Martin Fey

Martin Fey was born on 22 April 1915 in Hersfeld near Kassel, Germany. Martin was a member of the New Apostolic Church. As profession Martin was a metalworker. In 1930 his father, also named Martin Fey, died. Martin was married to Rosa Fey and together they lived in Hersfeld.

In July 1936 the Wehrbezirks-Kommando in Hersfeld issued Martin his Wehrpass and after a medical check deemed him (fully qualified) fit for service as untrained conscript (Ersatz-Reserve I). In early April 1936 Martin was send to the Reichsarbeitsdienst (Nation labour service) and fullfilled his labour service till the end of September 1936.

In 1937 they deemed Martin partially or non-qualified as untrained concript and put him on the Ersatz-Reserve II list. In Mai 1940 and August 1941 they did checks on Martin and kept him on the Ersatz-Reserve II list.

In November 1942 Martin was deemed fully qualified as untrained concript and was put back on the Ersatz-Reserve I list. This meant that Martin could be called up for service.

In early 1943 Martin was called up for army service which was to begin on 13 January 1943 at Grenadier-Ersatz-Bataillon 88 in Fulda, Germany. The next day Martin got his medical check and was deemed fit for garrison duty, not for combat. After only one week Martin was send to Grenadier-Feldausbildungs-Regiment 635 on the easternfront in Russia. This field training unit was something differend then the garrison duty that Martin's medical check suggested!

Martin received another medical check and was deemed partly unfit for combat due to a scarr/wound on his left arm. Martin was deemed fit for garrison duty in the field. Martin was put in the 9th company of his Regiment. His Regiment was part of the 390. Feldausbildungs-Division. This Division was based in the middle part of the easternfront. It consisted mostly of ex-Reichsarbeitsdienst men. As these men had received basic training while with their previous Reichsarbeitsdienst units, they were quicker to train as soldiers. Martin was trained on the light model 36 mortar, K98 rifle, Belgium pistol and handgrenade model 24. Martin also received a special 14 day mortar course. After about 3 month's Martin received another medical check and was deemed fit for combat.

After about 5 month's with this Regiment Martin was send with 11./Marsch-Bataillon 390/12 (a soldier transit unit) to another unit. After 4 days Martin arrived at his new unit, this was to be Divisions-Bataillon 110. This recon unit was part of the 110. Infanterie-Division. Martin was put in the 4th heavy weapons company of his Bataillon. Around this time the 110. Infanterie-Division fought on the middle section of the eastern front north of Shisdra and southeast of Kirow.

Apart from small local scouting attacks the front remained stable. This was to end on 12 July 1943.
On that day the Russians started an offensive against the Shisdra-Bolchow area (About 90 km. northwest of Orel). The 134 Infanterie-Division guarding the railway lines in that area was hit hard and pushed back. Martin's Bataillon was send to the 134. Infanterie-Division to help and regain the old frontline.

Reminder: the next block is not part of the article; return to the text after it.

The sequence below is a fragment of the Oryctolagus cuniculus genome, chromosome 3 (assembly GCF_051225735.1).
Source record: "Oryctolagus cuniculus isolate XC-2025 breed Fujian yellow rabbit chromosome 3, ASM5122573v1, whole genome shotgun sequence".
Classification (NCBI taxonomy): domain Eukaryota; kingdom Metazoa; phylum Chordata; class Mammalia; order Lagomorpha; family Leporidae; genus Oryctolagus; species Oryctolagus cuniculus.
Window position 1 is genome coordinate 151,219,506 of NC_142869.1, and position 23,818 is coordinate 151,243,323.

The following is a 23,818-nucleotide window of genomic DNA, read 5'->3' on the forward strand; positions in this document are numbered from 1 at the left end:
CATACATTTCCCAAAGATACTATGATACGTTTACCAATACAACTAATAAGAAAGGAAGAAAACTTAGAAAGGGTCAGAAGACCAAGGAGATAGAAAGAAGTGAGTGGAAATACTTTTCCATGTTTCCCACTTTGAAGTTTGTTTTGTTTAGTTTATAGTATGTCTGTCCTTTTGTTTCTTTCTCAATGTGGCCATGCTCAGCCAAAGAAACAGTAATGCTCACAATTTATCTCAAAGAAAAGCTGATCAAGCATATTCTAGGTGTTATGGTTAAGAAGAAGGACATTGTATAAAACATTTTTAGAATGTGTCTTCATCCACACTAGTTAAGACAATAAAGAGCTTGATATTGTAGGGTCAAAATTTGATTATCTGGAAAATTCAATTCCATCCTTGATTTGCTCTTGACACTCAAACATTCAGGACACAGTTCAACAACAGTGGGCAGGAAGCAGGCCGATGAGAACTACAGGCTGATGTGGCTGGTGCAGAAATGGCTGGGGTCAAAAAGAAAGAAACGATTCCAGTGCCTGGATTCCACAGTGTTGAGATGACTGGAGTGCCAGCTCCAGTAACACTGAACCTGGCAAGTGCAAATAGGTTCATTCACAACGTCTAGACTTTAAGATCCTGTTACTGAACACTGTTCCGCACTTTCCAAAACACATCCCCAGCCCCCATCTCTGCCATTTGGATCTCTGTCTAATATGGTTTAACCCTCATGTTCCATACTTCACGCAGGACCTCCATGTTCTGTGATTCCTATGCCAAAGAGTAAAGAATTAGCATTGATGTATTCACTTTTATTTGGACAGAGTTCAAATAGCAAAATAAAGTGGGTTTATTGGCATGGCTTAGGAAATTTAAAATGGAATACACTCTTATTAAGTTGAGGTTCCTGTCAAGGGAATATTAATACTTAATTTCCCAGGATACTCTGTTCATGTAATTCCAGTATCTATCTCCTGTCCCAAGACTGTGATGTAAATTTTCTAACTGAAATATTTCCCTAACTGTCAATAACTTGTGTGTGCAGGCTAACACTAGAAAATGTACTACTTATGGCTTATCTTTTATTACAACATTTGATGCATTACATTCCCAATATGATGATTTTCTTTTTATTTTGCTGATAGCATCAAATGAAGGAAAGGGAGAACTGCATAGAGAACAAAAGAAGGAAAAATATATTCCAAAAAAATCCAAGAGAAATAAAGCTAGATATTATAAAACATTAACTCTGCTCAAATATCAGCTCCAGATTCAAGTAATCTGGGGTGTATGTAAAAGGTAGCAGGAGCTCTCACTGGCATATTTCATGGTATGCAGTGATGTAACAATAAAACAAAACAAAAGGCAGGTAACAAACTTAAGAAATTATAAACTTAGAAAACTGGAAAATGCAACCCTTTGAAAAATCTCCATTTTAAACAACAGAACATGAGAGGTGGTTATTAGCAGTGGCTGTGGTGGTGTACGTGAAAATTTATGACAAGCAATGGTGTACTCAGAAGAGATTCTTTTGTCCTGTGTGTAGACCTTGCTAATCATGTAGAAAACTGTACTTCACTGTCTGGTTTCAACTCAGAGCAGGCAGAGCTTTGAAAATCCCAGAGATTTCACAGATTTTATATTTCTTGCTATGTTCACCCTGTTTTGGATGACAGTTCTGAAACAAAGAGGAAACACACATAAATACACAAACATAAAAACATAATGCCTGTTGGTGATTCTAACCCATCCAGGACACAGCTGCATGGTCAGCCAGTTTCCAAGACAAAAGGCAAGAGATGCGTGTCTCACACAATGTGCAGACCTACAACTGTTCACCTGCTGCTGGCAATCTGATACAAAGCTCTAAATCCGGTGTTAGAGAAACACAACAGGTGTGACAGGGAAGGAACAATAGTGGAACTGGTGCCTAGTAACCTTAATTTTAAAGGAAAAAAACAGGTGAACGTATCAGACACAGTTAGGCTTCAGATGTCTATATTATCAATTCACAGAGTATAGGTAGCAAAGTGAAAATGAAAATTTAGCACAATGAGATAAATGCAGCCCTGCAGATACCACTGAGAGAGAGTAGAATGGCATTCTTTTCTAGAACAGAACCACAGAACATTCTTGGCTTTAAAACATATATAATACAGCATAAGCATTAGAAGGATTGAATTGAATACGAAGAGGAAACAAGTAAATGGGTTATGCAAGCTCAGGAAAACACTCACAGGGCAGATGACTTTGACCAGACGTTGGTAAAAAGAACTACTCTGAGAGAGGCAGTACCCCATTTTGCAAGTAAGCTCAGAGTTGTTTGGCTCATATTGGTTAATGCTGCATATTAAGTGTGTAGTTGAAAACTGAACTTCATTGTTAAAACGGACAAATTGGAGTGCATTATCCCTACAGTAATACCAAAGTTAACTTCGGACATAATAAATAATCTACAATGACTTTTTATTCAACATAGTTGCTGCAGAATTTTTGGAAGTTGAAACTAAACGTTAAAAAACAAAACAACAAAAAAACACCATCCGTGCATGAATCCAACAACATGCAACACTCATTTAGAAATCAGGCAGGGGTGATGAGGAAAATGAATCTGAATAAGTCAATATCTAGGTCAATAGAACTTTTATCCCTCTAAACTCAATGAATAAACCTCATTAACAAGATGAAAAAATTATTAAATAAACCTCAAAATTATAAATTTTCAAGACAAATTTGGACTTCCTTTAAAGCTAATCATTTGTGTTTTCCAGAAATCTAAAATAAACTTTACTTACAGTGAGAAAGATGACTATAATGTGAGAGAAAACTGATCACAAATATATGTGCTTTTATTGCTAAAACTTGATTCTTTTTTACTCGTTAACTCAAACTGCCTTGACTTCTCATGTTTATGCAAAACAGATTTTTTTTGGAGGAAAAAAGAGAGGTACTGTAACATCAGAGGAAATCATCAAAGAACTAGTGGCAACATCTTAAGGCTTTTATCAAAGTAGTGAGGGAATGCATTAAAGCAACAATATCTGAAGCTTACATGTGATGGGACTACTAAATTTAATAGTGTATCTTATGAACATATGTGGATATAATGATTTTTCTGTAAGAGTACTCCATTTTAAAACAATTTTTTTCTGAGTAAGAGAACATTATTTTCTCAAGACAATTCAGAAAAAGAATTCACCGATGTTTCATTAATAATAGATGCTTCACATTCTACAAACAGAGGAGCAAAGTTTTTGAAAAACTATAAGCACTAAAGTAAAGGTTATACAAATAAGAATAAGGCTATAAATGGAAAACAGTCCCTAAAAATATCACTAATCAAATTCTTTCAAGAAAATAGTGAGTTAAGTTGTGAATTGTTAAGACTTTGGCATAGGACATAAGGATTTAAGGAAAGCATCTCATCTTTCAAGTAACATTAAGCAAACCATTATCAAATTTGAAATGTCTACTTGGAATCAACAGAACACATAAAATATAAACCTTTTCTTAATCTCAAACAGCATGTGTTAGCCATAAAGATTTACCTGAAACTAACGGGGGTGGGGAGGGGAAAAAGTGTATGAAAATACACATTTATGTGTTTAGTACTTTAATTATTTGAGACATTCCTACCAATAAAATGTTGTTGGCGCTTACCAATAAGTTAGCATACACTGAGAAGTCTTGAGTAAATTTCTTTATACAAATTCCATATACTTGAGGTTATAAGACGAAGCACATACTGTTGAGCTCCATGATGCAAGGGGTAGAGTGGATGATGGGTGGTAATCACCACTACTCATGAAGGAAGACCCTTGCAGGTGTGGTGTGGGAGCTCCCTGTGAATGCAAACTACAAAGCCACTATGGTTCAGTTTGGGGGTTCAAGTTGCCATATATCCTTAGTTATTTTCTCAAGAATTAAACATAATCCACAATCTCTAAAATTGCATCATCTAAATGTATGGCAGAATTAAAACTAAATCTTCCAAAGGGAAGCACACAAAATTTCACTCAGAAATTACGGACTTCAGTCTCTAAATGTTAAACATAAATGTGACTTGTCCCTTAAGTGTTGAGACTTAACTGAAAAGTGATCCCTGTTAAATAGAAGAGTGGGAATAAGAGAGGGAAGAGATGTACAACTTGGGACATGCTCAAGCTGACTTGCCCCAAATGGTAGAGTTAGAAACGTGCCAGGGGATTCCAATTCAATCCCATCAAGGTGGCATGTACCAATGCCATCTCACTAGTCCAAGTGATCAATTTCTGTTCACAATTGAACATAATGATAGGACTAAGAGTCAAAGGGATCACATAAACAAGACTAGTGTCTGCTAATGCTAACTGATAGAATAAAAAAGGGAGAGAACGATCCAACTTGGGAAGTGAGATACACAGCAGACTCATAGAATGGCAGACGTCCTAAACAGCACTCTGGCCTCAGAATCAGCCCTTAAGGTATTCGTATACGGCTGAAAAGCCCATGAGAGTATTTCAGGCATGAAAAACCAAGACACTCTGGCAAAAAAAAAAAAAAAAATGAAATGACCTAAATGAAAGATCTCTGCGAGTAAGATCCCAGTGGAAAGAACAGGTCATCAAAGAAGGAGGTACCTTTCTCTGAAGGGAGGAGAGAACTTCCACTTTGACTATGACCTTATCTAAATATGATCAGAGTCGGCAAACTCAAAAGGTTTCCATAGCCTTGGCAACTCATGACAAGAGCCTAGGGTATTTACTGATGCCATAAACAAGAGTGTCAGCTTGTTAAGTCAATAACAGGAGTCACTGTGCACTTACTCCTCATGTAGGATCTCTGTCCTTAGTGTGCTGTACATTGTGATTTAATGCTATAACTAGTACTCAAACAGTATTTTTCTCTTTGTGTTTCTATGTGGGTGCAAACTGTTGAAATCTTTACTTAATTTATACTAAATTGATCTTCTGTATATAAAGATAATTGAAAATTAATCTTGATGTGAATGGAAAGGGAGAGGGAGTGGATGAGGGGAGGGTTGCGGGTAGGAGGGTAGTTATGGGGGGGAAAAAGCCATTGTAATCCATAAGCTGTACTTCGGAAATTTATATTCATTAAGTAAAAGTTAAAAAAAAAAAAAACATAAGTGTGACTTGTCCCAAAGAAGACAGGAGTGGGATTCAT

On the 17th of July, Martin's Division-Bataillon 110 was fighting in the line Chromyli - Krassnogorje together with Kampfgruppe Görgey. After heavy artillery fire on their position, the Russians made a strong attack. Martin and his Bataillon managed to halt the Russian attack in hand to hand combat and hold the line. After multiple attacks the Russians managed to penetrate the positions of Martin's Bataillon and push them back towards Paliki. Combined German forces tried to hold the Russians at Paliki.

Early in the morning of the 18th of July the Russians made another attack on Paliki with a Bataillon sized unit. The Russian attack was turned back. Around 10:00 hour the Russians made continuous attacks on Paliki and the railroad which were repulsed with counter-attacks with high losses for the Russians. German forces managed to capture 40 Russian soldiers. Russian attacks on Paliki and the railroad continued during the day into the next day (19 July 1943).

At 03:30 hour on the 19th the Russians managed to penatrate 1 Km. into Paliki. With a directly deployed German counter-attack the Russians were pushed back out of Paliki. After this battle the Russians continued to attack without pause. Small breaches were cleared up with reserves and the help of a Batterie from Sturmgeschütz-Abteilung 190. German losses were high, but Russian losses were much higher. Later during the day the Russians increased their artillery fire on Paliki and the railroad.

Leichte Granatwerfer 36 in action

Martin's Bataillon suffered high losses. The staff of Martin's Bataillon formed Kampfgruppe Bövig. The troops under this Kampfgruppe were the remains of Martin's Bataillon (Div.Btl.110), 1./ and 2./Pi.Btl. 134, 1./ and 2./Pi.Btl.296 and the remains of 1./Gr.Rgt.446.

The next day on the 20th of July the Russians continued their attacks on the German frontline. Paliki was heavly attacked but the German forces managed to hold it. The Germans were able to destroy 17 Russian tanks. 16 of them (13 model T-34 and 3 model T-70 tanks) were destroyed by 1./Sturmgeschütz-Abteilung 190 under command of Oberleutnant Truxa (Truxa destroyed 4 tanks himself). Truxa later received the Ritterkreuz medal. 1 Russian tank was destroyed with a close combat anti-tank weapon.

During the attacks on Paliki this day, at the age of 28, Martin Fey died in battle. Martin was burried in Shisdra, which is southwest of Palika and 70 Km. northeast of Brjansk.
On the 23th of July Kampfgruppe Bövig, now named Kampfgruppe Paliki, had only 7 officers, 31 NCO's and 159 men left. The Kampfgruppe was able to held on to Paliki for some time.